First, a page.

From the top of the lane, where I live, I can look across to the island of Sark, separated from Jersey by only a few miles of shallow sea, and yet, if one has the pleasure of visiting it, a world away in almost everything but climate and language. Jersey is a busy, impatient place, full of people frantically overworking to finance their conspicuous consumption, and losers in the rat-race comforting their disappointment with alcohol or heroin. Sark is a quiet, carless oasis of tranquility, whose inhabitants cherish their cosy peace.
The extent of the differences from Jersey has been highlighted this week, by the General Election that was held there. The General Election itself was the first contrast. In Jersey it is felt that the public could not be trusted with the power to thoroughly remove an unsatisfactory regime, and the system is designed to allow only piecemeal change. This year, as always, the inability to make any big change discouraged the overwhelming majority of entitled electors from bothering to vote. Sark, though had never had a public vote before, and the turnout was a huge proportion of its tiny population.
The second striking contrast between Sark and Jersey, is that in Sark, the supporters of democratic reform, who brought about the General Election, were also looking in the longer term to selling the island out to rampant commercialism, whereas Sark's establishment wished to retain the quaint and quiet lifestyle that made it such a delight to visit or inhabit. In Jersey, it is the democrats who are sick and tired of being sold down the river, and the establishment who rub their hands joyfully at the prospect of massive development to accommodate soaring immigration. The calculation by the establishment in both islands, that the general public are deeply sceptical of the benefits of living in a highly developed island, leads to different strategies. When Sark reluctantly bowed to mainland pressure to institute full democracy, the old guard stood on a platform of defending Sark as it has been, and were endorsed by their newly enfranchised voters. In Jersey, the establishment got back in by murky spin and shrewd avoidance of vote-splitting, and by the grace of a badly or cunningly designed electoral process most qualified by a minority of the votes cast by a minority of voters. The losers, of course, got even smaller minorities, so they cannot complain too much, but being elected in polls topped by abstentions is not much of a mandate. Not that they have to care about mandates – they are in office for the next three years and can do as they please.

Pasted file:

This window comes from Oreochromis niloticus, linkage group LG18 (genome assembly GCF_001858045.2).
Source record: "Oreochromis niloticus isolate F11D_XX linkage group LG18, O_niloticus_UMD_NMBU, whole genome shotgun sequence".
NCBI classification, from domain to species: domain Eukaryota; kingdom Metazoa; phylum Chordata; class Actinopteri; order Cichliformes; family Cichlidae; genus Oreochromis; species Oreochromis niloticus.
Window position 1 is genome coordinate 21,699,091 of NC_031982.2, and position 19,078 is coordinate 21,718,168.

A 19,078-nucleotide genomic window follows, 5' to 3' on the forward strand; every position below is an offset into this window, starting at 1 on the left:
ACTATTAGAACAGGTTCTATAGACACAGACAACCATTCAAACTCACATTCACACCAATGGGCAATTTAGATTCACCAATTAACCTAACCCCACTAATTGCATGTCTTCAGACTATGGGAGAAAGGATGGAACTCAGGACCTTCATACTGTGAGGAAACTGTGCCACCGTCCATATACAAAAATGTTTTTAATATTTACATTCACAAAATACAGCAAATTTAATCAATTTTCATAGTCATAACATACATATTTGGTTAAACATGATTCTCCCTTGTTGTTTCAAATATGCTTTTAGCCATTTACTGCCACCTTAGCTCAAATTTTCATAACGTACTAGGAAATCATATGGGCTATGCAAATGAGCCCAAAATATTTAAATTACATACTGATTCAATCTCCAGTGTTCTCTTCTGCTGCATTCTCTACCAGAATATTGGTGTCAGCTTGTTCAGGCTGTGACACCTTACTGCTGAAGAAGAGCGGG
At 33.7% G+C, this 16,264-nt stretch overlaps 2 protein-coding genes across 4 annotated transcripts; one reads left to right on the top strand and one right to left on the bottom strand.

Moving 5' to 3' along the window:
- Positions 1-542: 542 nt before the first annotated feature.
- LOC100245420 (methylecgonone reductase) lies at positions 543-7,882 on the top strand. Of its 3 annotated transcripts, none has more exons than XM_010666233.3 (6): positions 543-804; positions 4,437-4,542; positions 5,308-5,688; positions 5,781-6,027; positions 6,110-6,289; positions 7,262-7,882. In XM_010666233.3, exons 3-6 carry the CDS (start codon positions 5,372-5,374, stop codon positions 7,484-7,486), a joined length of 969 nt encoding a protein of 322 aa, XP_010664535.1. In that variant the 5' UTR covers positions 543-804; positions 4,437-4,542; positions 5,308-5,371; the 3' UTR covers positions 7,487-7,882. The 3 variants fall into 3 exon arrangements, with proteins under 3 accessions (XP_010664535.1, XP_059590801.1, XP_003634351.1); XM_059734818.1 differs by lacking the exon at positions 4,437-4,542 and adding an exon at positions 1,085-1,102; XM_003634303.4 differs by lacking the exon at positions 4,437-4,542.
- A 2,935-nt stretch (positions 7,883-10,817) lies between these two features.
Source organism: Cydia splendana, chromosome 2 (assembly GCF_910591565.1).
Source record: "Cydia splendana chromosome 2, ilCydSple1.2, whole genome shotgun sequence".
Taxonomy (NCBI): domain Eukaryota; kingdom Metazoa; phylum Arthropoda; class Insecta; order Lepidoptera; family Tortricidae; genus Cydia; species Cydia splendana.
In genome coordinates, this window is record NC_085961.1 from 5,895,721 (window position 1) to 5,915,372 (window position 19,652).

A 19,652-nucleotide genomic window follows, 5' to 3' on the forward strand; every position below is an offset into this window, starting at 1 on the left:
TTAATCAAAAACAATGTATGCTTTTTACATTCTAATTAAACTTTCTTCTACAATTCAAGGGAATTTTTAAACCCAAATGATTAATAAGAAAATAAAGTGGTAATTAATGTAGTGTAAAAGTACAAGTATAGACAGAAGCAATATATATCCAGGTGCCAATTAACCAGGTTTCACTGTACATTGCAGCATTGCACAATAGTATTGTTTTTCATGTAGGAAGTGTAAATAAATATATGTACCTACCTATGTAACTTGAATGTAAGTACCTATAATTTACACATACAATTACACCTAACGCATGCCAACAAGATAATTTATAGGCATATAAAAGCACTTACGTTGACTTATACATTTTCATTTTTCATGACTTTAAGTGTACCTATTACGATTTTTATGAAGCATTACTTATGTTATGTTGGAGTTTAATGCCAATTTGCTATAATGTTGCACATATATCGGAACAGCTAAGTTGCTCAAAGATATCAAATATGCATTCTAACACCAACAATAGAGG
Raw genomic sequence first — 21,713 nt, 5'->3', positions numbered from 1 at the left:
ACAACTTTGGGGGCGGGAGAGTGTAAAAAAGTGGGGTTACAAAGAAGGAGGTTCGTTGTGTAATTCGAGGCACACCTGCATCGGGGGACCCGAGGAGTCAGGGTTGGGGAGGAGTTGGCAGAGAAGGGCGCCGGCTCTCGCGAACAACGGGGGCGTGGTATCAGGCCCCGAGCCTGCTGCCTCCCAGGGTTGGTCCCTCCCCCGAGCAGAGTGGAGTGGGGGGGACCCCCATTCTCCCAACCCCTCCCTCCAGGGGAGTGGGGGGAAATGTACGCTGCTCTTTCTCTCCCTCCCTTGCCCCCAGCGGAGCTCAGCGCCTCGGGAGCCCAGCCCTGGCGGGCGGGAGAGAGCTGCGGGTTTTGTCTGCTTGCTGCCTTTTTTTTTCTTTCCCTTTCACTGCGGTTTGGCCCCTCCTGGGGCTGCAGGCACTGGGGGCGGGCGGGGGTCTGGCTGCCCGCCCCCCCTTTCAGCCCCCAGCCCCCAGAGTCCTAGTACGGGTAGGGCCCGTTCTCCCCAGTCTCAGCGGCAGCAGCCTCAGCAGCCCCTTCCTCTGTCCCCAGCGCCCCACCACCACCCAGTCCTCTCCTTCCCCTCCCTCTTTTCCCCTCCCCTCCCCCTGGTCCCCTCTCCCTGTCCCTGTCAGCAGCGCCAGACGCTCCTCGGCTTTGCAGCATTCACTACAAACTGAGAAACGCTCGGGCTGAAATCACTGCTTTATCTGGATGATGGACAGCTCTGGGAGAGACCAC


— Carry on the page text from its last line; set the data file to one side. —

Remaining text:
A third contrast is the different attitudes of the electorates to blackmail. In Jersey's 2005 elections, much was made of a quote from a leading representative of the mighty finance industry, that it would leave at the click of a mouse if its puppets were not re-elected, wiping out a quarter of Jersey's jobs instantly, and many more in the knock-ons. So, the few who voted decided that readiness to instantly leave if it could not pull strings was a sufficient level of commitment, and backed the finance industry's men. (Note to non-Jersey readers – finance industry is a local euphemism) In Sark's 2008 election, the Barclay brothers, who had bought up a quarter of Sark's employers while promoting democracy as an avenue to their own seizure of power, likewise let it be known that they would be off, if their stooges did not win. They were comprehensively beaten, to their fury.
A hard decision is, what lesson should be learned from looking at these contrasts? Jersey long ago sold its soul, and is proudly open for business, red light shamelessly shining. Sark has refused to be bought, and can hold its head high. Yet, one cannot live and raise families on pride alone. Sark is suddenly a disaster zone, even as Jersey wallows in its customary orgy of materialism, "Christ"mas. If Jersey were to lose its finance industry, whether through our own intransigence in the face of blackmail, or, more likely, through changes elsewhere turning the money supply off at the mains, we too could be where Sark is now, and by and large, less able to cope. Is the moral, if blackmailed, give in. Or is it, if blackmailed, hold out and be damned. I favour a third option; don't let anyone get into a position of more power over you than they can be trusted with. Jersey needs some rebalancing of the economy to achieve this though. At present we are right under the thumb.